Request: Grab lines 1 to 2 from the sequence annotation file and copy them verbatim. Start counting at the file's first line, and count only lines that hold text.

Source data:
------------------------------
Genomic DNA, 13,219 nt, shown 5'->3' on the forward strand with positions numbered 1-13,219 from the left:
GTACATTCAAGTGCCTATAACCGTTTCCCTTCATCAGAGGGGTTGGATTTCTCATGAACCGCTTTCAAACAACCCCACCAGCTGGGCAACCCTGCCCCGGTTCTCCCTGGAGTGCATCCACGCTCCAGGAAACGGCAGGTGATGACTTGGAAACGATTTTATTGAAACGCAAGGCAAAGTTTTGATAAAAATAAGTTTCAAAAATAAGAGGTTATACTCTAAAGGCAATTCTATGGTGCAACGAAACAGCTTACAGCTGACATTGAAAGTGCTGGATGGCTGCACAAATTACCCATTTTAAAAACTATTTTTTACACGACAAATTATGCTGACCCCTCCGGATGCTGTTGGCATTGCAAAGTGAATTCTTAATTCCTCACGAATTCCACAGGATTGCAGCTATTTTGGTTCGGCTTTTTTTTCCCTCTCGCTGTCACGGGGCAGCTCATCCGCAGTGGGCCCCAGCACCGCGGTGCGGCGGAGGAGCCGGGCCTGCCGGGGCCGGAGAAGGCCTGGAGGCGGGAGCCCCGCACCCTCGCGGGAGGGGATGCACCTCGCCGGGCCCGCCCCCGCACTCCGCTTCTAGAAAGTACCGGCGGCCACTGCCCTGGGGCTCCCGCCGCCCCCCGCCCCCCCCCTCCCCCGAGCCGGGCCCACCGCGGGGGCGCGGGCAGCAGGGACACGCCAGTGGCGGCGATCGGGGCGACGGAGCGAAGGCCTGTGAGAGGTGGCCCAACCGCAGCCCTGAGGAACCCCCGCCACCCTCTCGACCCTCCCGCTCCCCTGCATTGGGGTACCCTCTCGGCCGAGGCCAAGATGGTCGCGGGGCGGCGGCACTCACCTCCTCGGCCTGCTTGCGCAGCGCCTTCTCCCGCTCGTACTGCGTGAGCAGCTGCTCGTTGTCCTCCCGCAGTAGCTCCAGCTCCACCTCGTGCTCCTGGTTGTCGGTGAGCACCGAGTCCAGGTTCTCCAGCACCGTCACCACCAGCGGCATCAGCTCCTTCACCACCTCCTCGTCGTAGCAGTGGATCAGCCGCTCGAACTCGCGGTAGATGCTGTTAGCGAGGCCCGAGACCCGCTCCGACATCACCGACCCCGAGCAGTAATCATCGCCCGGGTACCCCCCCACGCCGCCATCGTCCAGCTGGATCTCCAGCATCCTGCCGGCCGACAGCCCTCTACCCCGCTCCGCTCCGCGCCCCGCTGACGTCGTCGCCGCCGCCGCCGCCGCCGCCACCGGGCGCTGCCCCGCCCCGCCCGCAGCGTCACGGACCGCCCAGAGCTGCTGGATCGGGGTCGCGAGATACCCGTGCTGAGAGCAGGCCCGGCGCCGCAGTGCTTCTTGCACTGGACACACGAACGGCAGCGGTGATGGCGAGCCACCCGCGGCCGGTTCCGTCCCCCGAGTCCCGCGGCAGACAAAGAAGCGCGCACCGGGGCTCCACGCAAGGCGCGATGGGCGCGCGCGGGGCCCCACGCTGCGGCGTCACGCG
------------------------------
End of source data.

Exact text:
Genomic DNA, 13,219 nt, shown 5'->3' on the forward strand with positions numbered 1-13,219 from the left:
GTACATTCAAGTGCCTATAACCGTTTCCCTTCATCAGAGGGGTTGGATTTCTCATGAACCGCTTTCAAACAACCCCACCAGCTGGGCAACCCTGCCCCGGTTCTCCCTGGAGTGCATCCACGCTCCAGGAAACGGCAGGTGATGACTTGGAAACGATTTTATTGAAACGCAAGGCAAAGTTTTGATAAAAATAAGTTTCAAAAATAAGAGGTTATACTCTAAAGGCAATTCTATGGTGCAACGAAACAGCTTACAGCTGACATTGAAAGTGCTGGATGGCTGCACAAATTACCCATTTTAAAAACTATTTTTTACACGACAAATTATGCTGACCCCTCCGGATGCTGTTGGCATTGCAAAGTGAATTCTTAATTCCTCACGAATTCCACAGGATTGCAGCTATTTTGGTTCGGCTTTTTTTTCCCTCTCGCTGTCACGGGGCAGCTCATCCGCAGTGGGCCCCAGCACCGCGGTGCGGCGGAGGAGCCGGGCCTGCCGGGGCCGGAGAAGGCCTGGAGGCGGGAGCCCCGCACCCTCGCGGGAGGGGATGCACCTCGCCGGGCCCGCCCCCGCACTCCGCTTCTAGAAAGTACCGGCGGCCACTGCCCTGGGGCTCCCGCCGCCCCCCGCCCCCCCCCTCCCCCGAGCCGGGCCCACCGCGGGGGCGCGGGCAGCAGGGACACGCCAGTGGCGGCGATCGGGGCGACGGAGCGAAGGCCTGTGAGAGGTGGCCCAACCGCAGCCCTGAGGAACCCCCGCCACCCTCTCGACCCTCCCGCTCCCCTGCATTGGGGTACCCTCTCGGCCGAGGCCAAGATGGTCGCGGGGCGGCGGCACTCACCTCCTCGGCCTGCTTGCGCAGCGCCTTCTCCCGCTCGTACTGCGTGAGCAGCTGCTCGTTGTCCTCCCGCAGTAGCTCCAGCTCCACCTCGTGCTCCTGGTTGTCGGTGAGCACCGAGTCCAGGTTCTCCAGCACCGTCACCACCAGCGGCATCAGCTCCTTCACCACCTCCTCGTCGTAGCAGTGGATCAGCCGCTCGAACTCGCGGTAGATGCTGTTAGCGAGGCCCGAGACCCGCTCCGACATCACCGACCCCGAGCAGTAATCATCGCCCGGGTACCCCCCCACGCCGCCATCGTCCAGCTGGATCTCCAGCATCCTGCCGGCCGACAGCCCTCTACCCCGCTCCGCTCCGCGCCCCGCTGACGTCGTCGCCGCCGCCGCCGCCGCCGCCACCGGGCGCTGCCCCGCCCCGCCCGCAGCGTCACGGACCGCCCAGAGCTGCTGGATCGGGGTCGCGAGATACCCGTGCTGAGAGCAGGCCCGGCGCCGCAGTGCTTCTTGCACTGGACACACGAACGGCAGCGGTGATGGCGAGCCACCCGCGGCCGGTTCCGTCCCCCGAGTCCCGCGGCAGACAAAGAAGCGCGCACCGGGGCTCCACGCAAGGCGCGATGGGCGCGCGCGGGGCCCCACGCTGCGGCGTCACGCG